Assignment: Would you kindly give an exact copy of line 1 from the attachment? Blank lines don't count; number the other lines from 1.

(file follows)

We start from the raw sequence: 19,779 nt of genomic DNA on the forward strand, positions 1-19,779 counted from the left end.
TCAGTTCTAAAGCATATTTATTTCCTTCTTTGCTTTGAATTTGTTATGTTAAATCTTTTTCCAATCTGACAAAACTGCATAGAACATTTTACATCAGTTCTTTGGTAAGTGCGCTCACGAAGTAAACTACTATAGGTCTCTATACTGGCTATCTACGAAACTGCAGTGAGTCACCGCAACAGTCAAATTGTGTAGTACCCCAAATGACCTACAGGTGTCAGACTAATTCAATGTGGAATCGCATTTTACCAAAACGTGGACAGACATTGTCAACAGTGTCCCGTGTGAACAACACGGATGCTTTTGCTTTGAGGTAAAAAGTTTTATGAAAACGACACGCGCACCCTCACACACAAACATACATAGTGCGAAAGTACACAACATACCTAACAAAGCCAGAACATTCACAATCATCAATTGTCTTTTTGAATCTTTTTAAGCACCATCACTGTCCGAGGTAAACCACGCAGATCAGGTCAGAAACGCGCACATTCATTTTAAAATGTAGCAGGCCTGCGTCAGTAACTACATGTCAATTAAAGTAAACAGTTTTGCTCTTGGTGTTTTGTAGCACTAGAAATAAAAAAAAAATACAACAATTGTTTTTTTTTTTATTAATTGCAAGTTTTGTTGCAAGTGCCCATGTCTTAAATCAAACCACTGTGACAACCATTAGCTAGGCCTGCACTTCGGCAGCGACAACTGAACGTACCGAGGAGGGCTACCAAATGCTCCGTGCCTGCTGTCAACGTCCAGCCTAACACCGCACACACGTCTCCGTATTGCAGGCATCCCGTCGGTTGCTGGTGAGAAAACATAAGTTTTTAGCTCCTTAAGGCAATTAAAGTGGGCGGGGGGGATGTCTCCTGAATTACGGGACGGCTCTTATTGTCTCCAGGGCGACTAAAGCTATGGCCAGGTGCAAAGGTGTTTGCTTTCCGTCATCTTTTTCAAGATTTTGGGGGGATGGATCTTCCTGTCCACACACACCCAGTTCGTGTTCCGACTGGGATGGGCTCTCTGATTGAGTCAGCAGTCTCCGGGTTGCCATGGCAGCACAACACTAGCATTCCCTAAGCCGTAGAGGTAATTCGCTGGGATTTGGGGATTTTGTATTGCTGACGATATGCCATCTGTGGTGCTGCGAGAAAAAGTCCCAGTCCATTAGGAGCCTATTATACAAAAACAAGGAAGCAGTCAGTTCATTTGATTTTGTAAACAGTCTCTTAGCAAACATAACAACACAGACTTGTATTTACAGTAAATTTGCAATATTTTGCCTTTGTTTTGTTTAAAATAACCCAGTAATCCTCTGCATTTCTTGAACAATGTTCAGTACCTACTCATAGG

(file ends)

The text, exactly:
We start from the raw sequence: 19,779 nt of genomic DNA on the forward strand, positions 1-19,779 counted from the left end.